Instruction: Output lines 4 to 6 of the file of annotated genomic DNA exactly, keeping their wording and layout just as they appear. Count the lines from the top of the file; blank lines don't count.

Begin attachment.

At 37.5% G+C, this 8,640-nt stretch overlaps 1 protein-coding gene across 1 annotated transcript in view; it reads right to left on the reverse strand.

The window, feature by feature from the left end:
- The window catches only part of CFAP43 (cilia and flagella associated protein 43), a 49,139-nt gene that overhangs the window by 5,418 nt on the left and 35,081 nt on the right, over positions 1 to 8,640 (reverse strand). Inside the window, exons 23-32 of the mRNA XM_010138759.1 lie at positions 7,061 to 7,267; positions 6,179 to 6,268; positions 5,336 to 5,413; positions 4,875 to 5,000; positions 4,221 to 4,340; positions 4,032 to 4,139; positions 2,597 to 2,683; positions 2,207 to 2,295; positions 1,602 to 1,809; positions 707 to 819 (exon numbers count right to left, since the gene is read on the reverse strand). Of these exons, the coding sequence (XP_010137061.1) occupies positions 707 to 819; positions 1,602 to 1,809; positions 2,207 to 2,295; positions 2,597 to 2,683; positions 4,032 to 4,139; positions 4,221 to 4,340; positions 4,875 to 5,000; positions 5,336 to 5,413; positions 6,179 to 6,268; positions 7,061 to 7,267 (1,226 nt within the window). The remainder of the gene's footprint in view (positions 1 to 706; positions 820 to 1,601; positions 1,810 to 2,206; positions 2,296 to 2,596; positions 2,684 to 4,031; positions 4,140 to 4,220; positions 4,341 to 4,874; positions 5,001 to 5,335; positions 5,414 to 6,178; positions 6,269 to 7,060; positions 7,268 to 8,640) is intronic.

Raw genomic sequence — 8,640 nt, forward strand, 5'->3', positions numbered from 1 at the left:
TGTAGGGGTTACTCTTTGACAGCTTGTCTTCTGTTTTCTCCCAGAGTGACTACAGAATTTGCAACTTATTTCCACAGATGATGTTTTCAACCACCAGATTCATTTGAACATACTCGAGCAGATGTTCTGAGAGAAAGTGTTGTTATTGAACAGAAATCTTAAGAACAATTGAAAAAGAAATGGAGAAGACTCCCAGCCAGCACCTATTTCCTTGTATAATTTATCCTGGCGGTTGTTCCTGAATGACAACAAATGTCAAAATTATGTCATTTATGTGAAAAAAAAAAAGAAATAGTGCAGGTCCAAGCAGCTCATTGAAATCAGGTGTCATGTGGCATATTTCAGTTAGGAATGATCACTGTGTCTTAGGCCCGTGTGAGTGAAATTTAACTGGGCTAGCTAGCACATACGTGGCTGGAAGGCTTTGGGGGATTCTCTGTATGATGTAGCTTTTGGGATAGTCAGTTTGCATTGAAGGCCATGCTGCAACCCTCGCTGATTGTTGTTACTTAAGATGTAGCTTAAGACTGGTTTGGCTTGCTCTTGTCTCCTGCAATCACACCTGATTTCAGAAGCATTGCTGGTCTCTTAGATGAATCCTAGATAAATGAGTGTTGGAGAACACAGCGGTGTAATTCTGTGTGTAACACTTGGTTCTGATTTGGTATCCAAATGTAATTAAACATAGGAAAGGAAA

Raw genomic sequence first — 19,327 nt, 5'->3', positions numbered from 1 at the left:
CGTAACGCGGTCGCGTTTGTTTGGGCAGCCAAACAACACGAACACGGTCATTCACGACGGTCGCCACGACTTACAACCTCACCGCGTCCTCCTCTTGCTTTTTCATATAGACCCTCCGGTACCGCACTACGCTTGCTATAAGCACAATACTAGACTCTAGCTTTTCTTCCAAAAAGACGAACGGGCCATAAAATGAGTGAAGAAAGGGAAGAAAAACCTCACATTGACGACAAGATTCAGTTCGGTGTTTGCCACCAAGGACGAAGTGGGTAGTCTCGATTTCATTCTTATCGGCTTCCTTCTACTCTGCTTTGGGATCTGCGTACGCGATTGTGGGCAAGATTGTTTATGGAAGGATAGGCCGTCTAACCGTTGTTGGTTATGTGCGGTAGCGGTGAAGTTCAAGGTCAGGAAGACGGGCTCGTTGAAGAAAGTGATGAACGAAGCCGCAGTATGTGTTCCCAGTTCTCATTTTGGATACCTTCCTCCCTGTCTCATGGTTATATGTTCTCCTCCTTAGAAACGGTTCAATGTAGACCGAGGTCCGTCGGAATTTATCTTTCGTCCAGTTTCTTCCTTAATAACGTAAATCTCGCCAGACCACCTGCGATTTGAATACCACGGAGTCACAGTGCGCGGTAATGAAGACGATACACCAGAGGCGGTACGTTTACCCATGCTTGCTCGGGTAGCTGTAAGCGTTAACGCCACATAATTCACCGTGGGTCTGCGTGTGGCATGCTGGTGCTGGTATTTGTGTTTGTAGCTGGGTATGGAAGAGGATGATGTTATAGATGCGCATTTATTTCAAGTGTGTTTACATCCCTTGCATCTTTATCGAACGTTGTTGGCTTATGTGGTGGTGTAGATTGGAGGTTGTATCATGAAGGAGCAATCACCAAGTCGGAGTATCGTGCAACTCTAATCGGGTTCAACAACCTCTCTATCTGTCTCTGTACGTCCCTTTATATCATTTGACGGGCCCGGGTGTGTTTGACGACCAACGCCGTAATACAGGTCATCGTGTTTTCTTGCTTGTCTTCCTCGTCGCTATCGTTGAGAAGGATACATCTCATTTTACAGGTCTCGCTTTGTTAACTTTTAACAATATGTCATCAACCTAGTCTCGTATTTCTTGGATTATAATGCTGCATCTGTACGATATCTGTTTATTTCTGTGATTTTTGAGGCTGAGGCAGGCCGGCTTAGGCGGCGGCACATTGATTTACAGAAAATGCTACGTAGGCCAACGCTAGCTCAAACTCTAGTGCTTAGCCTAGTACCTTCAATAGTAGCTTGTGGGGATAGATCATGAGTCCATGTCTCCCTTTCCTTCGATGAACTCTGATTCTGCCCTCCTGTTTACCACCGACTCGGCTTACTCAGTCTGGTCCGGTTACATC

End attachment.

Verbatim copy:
Raw genomic sequence — 8,640 nt, forward strand, 5'->3', positions numbered from 1 at the left:
TGTAGGGGTTACTCTTTGACAGCTTGTCTTCTGTTTTCTCCCAGAGTGACTACAGAATTTGCAACTTATTTCCACAGATGATGTTTTCAACCACCAGATTCATTTGAACATACTCGAGCAGATGTTCTGAGAGAAAGTGTTGTTATTGAACAGAAATCTTAAGAACAATTGAAAAAGAAATGGAGAAGACTCCCAGCCAGCACCTATTTCCTTGTATAATTTATCCTGGCGGTTGTTCCTGAATGACAACAAATGTCAAAATTATGTCATTTATGTGAAAAAAAAAAAGAAATAGTGCAGGTCCAAGCAGCTCATTGAAATCAGGTGTCATGTGGCATATTTCAGTTAGGAATGATCACTGTGTCTTAGGCCCGTGTGAGTGAAATTTAACTGGGCTAGCTAGCACATACGTGGCTGGAAGGCTTTGGGGGATTCTCTGTATGATGTAGCTTTTGGGATAGTCAGTTTGCATTGAAGGCCATGCTGCAACCCTCGCTGATTGTTGTTACTTAAGATGTAGCTTAAGACTGGTTTGGCTTGCTCTTGTCTCCTGCAATCACACCTGATTTCAGAAGCATTGCTGGTCTCTTAGATGAATCCTAGATAAATGAGTGTTGGAGAACACAGCGGTGTAATTCTGTGTGTAACACTTGGTTCTGATTTGGTATCCAAATGTAATTAAACATAGGAAAGGAAA

Raw genomic sequence first — 19,327 nt, 5'->3', positions numbered from 1 at the left: